by Troy Bishopp
MORRISVILLE, NY – There was a bit of tongue-in-cheek going on at the 2019 annual meeting of the Cornell Cooperative Extension of Madison County. Executive Director Karin Bump referenced an Instagram post from a program participant that quipped, “You guys help everyone win. You (Extension) have both street and book smarts. In the event of a zombie apocalypse, I would want an Extension person in my clan.”
“We joke about it, but it does make for a catchy slogan that people could remember,” said Bump.
After 102 years in business, the Madison County Extension board and staff are always looking for different ways to market their services to the public. The annual meeting is a positive way to showcase those services and celebrate accomplishments with stakeholders. Board chair and farmer Corey Mosher welcomed the 65 guests, introduced the staff and conducted the business meeting for an agency that has an operating budget of over $850,000. “We are blessed to have an active board and a dynamic staff with great talent,” said Mosher.
Bump shared a perspective and slides on all the work that was accomplished in the 2018-19 programming cycle. The 490 events/programs/visits represented 1,261 hours affecting 12,705 local individuals and reaching over a million people regionally and nationally. “These numbers more than double when you wrap in the impact of our regional team partnerships that work within our county,” emphasized Bump.
Synergy was the headline for doing more together to really build on strengths and find new opportunities for the organization. Bump explained that synergy with 4-H youth groups, Agriculture in the Classroom programs, FFA, regional team partnerships, college and university partnerships and grant-based relationships all contribute to the goals of improved services. “Last year we did farm and livestock emergency planning; how to respond to animal welfare concerns; and help connect law officers and farmers with the right resources. We worked with our local highway departments, training and offering a program on understanding our agriculture community. We also collaborated with the Small Business Development Center and USDA’s SCORE, the nation’s largest volunteer network of expert business mentors, to support new and beginning farmers.”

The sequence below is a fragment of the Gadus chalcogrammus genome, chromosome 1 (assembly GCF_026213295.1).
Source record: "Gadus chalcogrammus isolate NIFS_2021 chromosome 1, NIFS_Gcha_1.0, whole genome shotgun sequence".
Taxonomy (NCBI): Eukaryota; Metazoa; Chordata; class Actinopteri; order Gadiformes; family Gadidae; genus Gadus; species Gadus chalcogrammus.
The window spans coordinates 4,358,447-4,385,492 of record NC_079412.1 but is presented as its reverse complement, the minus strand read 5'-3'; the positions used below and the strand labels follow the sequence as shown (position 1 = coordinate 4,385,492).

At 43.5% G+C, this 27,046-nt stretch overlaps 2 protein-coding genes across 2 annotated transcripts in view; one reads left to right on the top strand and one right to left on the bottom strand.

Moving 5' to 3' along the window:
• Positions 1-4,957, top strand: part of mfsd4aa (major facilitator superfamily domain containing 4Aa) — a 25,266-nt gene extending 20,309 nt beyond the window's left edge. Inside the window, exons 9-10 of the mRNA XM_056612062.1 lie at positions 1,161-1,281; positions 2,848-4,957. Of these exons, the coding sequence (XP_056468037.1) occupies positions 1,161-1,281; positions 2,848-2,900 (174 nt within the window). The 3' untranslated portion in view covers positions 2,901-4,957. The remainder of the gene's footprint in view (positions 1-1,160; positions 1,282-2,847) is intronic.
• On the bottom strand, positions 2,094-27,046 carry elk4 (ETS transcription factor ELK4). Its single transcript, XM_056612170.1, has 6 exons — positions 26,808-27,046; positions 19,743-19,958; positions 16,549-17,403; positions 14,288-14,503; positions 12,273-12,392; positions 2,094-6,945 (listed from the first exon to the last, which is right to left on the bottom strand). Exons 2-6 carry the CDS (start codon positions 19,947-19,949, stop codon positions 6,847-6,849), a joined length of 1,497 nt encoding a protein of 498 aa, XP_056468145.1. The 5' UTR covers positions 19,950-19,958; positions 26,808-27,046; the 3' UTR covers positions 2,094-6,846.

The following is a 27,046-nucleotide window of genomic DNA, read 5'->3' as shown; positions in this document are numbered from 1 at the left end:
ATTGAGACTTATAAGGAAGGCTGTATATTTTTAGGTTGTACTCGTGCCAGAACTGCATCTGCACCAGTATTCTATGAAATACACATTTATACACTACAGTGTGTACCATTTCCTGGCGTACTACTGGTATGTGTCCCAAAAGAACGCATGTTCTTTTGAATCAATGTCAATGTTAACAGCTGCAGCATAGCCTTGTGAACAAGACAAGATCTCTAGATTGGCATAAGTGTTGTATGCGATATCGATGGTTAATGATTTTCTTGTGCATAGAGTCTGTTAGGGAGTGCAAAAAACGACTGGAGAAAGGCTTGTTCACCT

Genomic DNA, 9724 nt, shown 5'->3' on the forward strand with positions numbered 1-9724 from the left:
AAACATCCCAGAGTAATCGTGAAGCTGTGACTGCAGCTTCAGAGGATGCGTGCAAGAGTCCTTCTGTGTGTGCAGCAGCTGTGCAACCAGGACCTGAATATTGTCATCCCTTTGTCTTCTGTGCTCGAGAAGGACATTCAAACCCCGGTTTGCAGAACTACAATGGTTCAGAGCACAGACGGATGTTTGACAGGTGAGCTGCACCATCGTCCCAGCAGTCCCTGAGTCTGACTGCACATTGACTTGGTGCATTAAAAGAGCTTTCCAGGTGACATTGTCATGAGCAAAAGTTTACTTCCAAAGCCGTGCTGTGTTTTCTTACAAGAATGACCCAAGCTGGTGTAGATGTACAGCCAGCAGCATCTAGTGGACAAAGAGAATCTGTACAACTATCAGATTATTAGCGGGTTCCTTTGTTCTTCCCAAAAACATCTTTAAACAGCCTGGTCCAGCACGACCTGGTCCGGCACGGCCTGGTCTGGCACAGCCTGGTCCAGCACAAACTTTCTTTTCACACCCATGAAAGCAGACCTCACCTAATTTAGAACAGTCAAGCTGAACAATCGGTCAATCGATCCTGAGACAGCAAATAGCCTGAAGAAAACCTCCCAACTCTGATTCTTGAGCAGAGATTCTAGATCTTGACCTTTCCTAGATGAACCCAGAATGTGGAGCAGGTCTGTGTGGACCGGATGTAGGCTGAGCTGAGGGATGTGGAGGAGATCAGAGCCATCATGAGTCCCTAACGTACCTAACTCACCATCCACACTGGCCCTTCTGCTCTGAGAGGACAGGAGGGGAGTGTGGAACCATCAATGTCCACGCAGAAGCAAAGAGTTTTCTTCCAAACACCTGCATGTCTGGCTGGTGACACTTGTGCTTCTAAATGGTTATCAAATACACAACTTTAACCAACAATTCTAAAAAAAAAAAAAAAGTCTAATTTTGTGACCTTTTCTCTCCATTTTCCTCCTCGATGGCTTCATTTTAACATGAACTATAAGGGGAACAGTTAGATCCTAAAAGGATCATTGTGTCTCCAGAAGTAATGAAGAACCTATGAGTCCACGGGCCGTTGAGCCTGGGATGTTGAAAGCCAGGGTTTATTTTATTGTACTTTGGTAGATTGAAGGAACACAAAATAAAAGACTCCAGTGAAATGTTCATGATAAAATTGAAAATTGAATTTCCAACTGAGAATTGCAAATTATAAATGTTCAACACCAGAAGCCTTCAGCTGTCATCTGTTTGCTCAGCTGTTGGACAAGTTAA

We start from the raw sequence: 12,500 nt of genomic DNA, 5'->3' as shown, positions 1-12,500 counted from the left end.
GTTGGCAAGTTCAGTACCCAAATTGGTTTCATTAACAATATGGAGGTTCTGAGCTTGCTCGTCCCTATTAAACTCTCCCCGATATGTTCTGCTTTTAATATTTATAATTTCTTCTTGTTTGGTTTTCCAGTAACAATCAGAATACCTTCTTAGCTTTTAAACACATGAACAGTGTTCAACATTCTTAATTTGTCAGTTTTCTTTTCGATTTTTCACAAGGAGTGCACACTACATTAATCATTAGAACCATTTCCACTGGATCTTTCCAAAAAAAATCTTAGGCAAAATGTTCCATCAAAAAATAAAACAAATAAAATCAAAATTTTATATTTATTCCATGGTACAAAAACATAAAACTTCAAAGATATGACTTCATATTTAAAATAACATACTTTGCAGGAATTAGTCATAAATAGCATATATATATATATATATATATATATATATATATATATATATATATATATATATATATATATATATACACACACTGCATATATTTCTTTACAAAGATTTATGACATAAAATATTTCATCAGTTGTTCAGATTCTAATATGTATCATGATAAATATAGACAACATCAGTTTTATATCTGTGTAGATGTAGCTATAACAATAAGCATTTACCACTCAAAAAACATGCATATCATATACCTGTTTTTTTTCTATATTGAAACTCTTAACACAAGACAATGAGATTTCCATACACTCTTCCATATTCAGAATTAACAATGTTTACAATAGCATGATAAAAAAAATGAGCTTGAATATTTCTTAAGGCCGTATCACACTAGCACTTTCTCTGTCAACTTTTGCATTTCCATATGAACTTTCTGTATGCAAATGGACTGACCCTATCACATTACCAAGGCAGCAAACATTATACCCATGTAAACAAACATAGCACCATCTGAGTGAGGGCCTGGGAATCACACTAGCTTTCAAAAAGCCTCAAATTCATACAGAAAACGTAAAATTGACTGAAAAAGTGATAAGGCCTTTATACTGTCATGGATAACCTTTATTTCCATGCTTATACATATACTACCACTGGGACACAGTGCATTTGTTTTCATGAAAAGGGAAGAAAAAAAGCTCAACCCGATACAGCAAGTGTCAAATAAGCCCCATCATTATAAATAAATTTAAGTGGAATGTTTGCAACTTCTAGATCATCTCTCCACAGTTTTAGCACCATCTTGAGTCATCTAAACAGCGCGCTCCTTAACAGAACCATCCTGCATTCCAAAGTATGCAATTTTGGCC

4-H Resource Educator Craig Brown highlighted the positive youth development programs that engaged 11 school districts, 35 classrooms and approximately 700 youth per lesson during the Agriculture in the Classroom curriculum. The Agriculture Literacy Week Program served over 1,140 Madison County youth in five days thanks in part to New York Farm Bureau’s donation of $300 to purchase 85% of the selected books as well as the help of over 20 community volunteers. Brown praised Tractor Supply Company for donating $5,000 dollars to the 4-H Cloverbud Programs and complimented local law enforcement agencies, libraries, agribusinesses and Morrisville and Cazenovia colleges for providing summer programming for youth.